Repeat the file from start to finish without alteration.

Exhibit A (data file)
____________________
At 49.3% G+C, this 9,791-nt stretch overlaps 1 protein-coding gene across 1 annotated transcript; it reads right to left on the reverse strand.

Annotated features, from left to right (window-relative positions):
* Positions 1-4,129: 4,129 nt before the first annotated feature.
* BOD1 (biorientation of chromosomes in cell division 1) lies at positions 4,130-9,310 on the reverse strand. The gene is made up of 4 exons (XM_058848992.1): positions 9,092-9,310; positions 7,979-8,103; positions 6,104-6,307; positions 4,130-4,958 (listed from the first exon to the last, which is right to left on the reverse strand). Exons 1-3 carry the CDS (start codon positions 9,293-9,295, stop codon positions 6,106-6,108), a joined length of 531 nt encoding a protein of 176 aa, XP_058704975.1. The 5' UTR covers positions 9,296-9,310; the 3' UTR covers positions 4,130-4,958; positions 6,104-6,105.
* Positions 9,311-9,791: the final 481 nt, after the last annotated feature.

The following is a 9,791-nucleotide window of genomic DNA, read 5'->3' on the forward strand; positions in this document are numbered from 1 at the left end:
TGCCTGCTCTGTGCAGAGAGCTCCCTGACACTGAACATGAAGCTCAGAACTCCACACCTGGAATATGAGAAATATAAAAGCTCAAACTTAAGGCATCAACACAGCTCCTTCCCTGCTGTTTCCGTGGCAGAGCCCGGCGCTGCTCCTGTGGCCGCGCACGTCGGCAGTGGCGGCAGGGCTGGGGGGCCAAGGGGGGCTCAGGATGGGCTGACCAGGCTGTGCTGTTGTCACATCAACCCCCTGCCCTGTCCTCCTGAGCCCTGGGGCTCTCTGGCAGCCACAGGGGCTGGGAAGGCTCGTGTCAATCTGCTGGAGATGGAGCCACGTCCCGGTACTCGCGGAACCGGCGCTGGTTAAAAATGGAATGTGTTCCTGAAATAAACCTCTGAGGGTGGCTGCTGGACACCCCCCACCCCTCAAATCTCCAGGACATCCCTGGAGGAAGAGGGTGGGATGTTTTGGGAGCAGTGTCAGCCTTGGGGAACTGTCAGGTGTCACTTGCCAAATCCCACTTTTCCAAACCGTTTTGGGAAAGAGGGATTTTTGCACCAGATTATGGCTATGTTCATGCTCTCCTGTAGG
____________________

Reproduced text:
At 49.3% G+C, this 9,791-nt stretch overlaps 1 protein-coding gene across 1 annotated transcript; it reads right to left on the reverse strand.

Annotated features, from left to right (window-relative positions):
* Positions 1-4,129: 4,129 nt before the first annotated feature.
* BOD1 (biorientation of chromosomes in cell division 1) lies at positions 4,130-9,310 on the reverse strand. The gene is made up of 4 exons (XM_058848992.1): positions 9,092-9,310; positions 7,979-8,103; positions 6,104-6,307; positions 4,130-4,958 (listed from the first exon to the last, which is right to left on the reverse strand). Exons 1-3 carry the CDS (start codon positions 9,293-9,295, stop codon positions 6,106-6,108), a joined length of 531 nt encoding a protein of 176 aa, XP_058704975.1. The 5' UTR covers positions 9,296-9,310; the 3' UTR covers positions 4,130-4,958; positions 6,104-6,105.
* Positions 9,311-9,791: the final 481 nt, after the last annotated feature.

The following is a 9,791-nucleotide window of genomic DNA, read 5'->3' on the forward strand; positions in this document are numbered from 1 at the left end:
TGCCTGCTCTGTGCAGAGAGCTCCCTGACACTGAACATGAAGCTCAGAACTCCACACCTGGAATATGAGAAATATAAAAGCTCAAACTTAAGGCATCAACACAGCTCCTTCCCTGCTGTTTCCGTGGCAGAGCCCGGCGCTGCTCCTGTGGCCGCGCACGTCGGCAGTGGCGGCAGGGCTGGGGGGCCAAGGGGGGCTCAGGATGGGCTGACCAGGCTGTGCTGTTGTCACATCAACCCCCTGCCCTGTCCTCCTGAGCCCTGGGGCTCTCTGGCAGCCACAGGGGCTGGGAAGGCTCGTGTCAATCTGCTGGAGATGGAGCCACGTCCCGGTACTCGCGGAACCGGCGCTGGTTAAAAATGGAATGTGTTCCTGAAATAAACCTCTGAGGGTGGCTGCTGGACACCCCCCACCCCTCAAATCTCCAGGACATCCCTGGAGGAAGAGGGTGGGATGTTTTGGGAGCAGTGTCAGCCTTGGGGAACTGTCAGGTGTCACTTGCCAAATCCCACTTTTCCAAACCGTTTTGGGAAAGAGGGATTTTTGCACCAGATTATGGCTATGTTCATGCTCTCCTGTAGG